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So is this a good way to protect yourself from Covid-19? And is it true that since “the new coronavirus hates the sun”, sunshine will immediately kill it, as some reports on social media have claimed?
In short: no. Here’s why.
Sunlight contains three types of UV. First there is UVA, which makes up the vast majority of the ultraviolet radiation reaching the Earth’s surface. It’s capable of penetrating deep into the skin and is thought to be responsible for up to 80% of skin ageing, from wrinkles to age spots.
Next there’s UVB, which can damage the DNA in our skin, leading to sunburn and eventually skin cancer (recently scientists have discovered that UVA can also do this). Both are reasonably well known, and can be blocked out by most good sun creams.
There is also a third type: UVC. This relatively obscure part of the spectrum consists of a shorter, more energetic wavelength of light. It is particularly good at destroying genetic material – whether in humans or viral particles. Luckily, most of us are unlikely to have ever encountered any. That’s because it’s filtered out by ozone in the atmosphere long before it reaches our fragile skin.
Or that was the case, at least, until scientists discovered that they could harness UVC to kill microorganisms. Since the finding in 1878, artificially produced UVC has become a staple method of sterilisation – one used in hospitals, airplanes, offices, and factories every day. Crucially, it’s also fundamental to the process of sanitising drinking water; some parasites are resistant to chemical disinfectants such as chlorine, so it provides a failsafe.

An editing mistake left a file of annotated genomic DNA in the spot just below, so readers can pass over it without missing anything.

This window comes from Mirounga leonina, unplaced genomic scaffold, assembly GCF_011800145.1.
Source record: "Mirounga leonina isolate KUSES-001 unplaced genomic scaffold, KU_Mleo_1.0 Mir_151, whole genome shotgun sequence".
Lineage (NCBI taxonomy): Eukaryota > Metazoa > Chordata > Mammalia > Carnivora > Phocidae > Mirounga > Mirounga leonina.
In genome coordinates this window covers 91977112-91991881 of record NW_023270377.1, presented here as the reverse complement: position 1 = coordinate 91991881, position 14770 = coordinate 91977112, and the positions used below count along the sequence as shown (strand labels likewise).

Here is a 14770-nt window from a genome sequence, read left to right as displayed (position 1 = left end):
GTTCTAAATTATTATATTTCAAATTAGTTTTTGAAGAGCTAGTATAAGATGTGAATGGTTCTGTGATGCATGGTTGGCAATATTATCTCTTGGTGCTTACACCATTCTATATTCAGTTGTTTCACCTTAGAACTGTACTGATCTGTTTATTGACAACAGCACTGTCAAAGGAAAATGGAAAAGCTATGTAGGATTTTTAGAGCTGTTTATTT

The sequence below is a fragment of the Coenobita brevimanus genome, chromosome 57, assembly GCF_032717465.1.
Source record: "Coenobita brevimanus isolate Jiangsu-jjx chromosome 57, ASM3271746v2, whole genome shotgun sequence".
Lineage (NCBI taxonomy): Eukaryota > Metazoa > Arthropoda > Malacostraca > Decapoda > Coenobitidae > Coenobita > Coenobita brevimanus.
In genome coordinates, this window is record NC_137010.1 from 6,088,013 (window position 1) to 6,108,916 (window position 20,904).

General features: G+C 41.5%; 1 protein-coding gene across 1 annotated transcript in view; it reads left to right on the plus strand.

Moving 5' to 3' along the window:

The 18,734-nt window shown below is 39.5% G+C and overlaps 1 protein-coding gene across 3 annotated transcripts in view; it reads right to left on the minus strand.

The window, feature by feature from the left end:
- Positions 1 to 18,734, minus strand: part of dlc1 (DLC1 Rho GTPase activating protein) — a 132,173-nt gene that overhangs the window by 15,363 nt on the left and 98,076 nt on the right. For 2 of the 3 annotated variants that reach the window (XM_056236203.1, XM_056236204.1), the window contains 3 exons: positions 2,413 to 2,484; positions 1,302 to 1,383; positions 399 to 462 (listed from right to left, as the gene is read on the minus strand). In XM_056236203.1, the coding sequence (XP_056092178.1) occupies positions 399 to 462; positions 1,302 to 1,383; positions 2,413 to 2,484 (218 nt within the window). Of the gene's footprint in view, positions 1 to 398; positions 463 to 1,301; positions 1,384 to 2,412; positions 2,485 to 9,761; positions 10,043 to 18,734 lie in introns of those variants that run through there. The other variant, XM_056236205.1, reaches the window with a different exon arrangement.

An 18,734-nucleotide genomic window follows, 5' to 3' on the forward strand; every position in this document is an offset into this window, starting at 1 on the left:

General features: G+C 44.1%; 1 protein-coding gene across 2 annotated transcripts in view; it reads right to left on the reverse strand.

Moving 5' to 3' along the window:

Though there hasn’t been any research looking at how UVC affects Covid-19 specifically, studies have shown that it can be used against other coronaviruses, such as Sars. The radiation warps the structure of their genetic material and prevents the viral particles from making more copies of themselves.
However, it’s not quite as good as we might have hoped. In a recent study – which looked at whether UVC could be used to disinfect PPE – the authors found that, while it is possible to kill the virus this way, in one experiment it needed the highest exposure out of hundreds of viruses that have been looked at so far. The amount of ultraviolet required varied widely, depending on factors such as the shape and type of material the virus was on.
Nevertheless, a concentrated form of UVC is now on the front line in the fight against Covid-19. In China, whole buses are being lit up by the ghostly blue light each night, while squat, UVC-emitting robots have been cleaning floors in hospitals. Banks have even been using the light to disinfect their money.